Page 4

idea_NEW_02.indd

Report from the Chair It has been a great honour for me to sit on the Board of Ifa Lethu over the past five years, so it is with great humility that I accepted the role of Chair. Over these years I have seen young faces bright with hope fulfill their creative dreams, and elderly rural men and women be taught not only to upgrade their crafting skills to global standards, but pass on this heritage to the next generations. Ifa Lethu has taken me spiritually and physically to our townships and rural areas; to meet international movers and shakers and celebrity art lovers; and to gaze proudly at our amazing Collection of struggle works repatriated from across the globe. I recently met one of our founding donors - Bruce Haigh. During the struggle Bruce was stationed in South Africa at the Australian High Commission as a young diplomat. He discovered the richness of then banned ‘township art’ and risked much to support those artists who so ably depicted the realities and ugliness of apartheid by buying their artworks. Followed by colleague Diane Johnston, these two, now retired Australian diplomats, generously kept their promises and returned their treasured collections to their home in our country and under Ifa Lethu’s care. It was a thrill for me to open my home to Bruce and his family on their last night of their holiday in our country so he could renew old friendships and meet some new successors in an evening that was a true Homecoming. Our donors constantly amaze me at how generously they donate their own collections that are part of our heritage. From all corners of the planet, art works are still coming back home, at no cost to Ifa Lethu, and which are used in our Global Advocacy programme, as well as to remind and inspire new generations of our youth. Sadly our struggle artists are slowly leaving us but happily knowing their voices will be ‘heard’ for years to come. I would be remiss if I did not mention our funders, partners, and friends who make ifa Lethu’s work so successful on all fronts. Development in the creative sector is essential to our future position on the world stage. Creativity, in the form of the arts, is a country’s soul. Over 2 000 learners have been trained in business skills, creative skills, crafting and marketing. For this, funding is required. You will find a list of these generous organisations and individuals in this report. It is my honour to also acknowledge the work of our Board members and Global Advisory Council – you are our yardsticks which measure our progress. To Dr Ramdhani, her staff and her team of consultants – I will paraphrase Winston Churchill – ‘Never was so much owed by so many to so few’. Dr Anna Mokgokong Chair “Our donors constantly amaze me at how generously they donate their own collections that are part of our heritage.” “Creativity, in the form of the arts, is a country’s soul.”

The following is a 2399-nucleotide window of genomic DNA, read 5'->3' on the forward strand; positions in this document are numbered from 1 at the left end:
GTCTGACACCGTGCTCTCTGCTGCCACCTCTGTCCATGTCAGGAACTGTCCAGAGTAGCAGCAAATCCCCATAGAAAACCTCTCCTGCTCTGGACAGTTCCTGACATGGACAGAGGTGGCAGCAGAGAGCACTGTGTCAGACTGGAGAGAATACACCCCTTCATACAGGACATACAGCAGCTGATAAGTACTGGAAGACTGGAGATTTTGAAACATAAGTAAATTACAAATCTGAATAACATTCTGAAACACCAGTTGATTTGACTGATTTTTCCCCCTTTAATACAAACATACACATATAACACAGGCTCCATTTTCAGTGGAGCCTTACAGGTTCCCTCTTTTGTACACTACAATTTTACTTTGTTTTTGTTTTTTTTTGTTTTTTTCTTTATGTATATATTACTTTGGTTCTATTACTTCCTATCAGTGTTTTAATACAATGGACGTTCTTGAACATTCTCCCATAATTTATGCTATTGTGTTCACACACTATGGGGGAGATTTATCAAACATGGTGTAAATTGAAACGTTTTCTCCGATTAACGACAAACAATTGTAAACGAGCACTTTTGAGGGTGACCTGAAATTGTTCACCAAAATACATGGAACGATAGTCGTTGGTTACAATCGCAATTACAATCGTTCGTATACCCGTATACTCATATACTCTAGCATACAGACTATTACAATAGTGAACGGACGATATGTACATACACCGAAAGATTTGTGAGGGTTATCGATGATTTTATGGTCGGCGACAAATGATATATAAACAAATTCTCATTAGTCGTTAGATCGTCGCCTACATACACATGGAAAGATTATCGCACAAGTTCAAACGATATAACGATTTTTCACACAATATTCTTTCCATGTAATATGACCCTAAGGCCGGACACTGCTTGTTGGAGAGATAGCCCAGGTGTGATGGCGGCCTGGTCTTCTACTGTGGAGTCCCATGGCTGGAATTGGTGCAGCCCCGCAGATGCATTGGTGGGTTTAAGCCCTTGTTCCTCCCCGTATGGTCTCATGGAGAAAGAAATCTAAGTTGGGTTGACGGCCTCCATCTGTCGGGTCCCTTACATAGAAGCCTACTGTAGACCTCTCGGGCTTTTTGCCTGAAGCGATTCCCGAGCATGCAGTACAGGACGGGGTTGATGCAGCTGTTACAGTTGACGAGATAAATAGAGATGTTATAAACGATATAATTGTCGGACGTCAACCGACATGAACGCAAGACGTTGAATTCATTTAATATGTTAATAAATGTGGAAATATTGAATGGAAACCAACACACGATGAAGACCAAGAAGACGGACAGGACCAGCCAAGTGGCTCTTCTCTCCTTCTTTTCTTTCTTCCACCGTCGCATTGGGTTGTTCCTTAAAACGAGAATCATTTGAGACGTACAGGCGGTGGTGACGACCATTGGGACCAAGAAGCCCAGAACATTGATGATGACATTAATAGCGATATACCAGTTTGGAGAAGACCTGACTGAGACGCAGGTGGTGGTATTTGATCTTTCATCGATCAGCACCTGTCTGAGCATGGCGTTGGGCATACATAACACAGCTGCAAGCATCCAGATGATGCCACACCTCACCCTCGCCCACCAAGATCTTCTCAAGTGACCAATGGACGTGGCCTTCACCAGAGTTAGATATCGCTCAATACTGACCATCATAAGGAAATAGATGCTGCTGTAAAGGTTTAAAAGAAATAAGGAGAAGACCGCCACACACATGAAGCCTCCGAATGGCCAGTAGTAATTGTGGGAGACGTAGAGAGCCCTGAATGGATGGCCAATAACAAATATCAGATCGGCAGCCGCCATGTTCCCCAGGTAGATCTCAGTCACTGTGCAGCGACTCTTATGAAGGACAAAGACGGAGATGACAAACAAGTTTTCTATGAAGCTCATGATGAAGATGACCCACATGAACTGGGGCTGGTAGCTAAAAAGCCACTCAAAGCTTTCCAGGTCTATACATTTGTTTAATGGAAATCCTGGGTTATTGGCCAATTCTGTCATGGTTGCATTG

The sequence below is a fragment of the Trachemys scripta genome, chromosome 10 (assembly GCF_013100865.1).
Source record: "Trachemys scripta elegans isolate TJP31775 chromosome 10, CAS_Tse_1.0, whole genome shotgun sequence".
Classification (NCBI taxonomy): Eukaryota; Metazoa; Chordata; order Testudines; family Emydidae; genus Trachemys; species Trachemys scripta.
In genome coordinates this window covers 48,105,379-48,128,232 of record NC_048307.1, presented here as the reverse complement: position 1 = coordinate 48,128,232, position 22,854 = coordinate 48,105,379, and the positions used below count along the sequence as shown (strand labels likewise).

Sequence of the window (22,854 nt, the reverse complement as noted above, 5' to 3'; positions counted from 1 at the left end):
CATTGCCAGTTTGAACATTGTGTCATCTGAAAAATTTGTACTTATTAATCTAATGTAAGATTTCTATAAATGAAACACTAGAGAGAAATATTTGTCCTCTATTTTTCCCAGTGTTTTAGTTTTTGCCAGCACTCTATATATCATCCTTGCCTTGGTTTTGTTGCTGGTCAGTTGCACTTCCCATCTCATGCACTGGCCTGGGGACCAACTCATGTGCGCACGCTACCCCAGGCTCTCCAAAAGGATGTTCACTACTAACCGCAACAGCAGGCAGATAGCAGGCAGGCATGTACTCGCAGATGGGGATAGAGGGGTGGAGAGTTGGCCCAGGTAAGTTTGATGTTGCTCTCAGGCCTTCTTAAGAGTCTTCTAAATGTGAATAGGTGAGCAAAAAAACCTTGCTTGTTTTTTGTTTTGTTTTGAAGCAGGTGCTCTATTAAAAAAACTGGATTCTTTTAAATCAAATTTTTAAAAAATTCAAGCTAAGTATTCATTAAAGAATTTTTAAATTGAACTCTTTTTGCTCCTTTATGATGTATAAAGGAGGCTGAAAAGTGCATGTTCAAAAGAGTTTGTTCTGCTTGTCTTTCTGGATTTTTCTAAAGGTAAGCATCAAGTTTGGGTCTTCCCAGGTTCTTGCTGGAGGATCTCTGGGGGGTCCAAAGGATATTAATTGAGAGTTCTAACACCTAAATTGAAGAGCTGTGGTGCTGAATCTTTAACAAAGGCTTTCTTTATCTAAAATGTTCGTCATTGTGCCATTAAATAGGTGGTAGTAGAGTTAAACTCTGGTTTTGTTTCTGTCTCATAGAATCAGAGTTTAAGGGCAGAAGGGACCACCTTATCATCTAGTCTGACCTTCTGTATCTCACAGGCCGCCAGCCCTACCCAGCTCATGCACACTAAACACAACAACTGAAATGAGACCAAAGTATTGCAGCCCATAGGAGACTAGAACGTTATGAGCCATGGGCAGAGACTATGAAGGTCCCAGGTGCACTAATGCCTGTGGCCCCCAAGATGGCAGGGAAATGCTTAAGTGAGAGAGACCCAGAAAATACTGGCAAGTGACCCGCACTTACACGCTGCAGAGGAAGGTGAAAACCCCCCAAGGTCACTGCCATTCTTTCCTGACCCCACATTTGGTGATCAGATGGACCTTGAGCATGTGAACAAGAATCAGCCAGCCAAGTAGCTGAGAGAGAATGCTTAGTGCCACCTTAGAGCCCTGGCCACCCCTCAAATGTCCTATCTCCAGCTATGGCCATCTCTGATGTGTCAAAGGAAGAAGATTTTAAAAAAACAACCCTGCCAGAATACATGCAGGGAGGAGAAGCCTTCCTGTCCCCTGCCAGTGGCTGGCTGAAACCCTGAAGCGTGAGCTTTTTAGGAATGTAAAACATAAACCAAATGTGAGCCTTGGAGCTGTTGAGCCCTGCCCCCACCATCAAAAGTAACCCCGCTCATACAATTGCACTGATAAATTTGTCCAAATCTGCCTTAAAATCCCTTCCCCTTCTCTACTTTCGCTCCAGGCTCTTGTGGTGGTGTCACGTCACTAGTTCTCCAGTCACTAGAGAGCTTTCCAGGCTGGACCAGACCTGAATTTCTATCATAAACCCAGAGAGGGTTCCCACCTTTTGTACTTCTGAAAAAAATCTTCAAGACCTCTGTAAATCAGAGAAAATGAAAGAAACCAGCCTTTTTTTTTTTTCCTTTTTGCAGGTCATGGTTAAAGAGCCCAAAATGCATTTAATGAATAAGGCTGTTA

idea_NEW_02.indd
To see the actual publication please follow the link above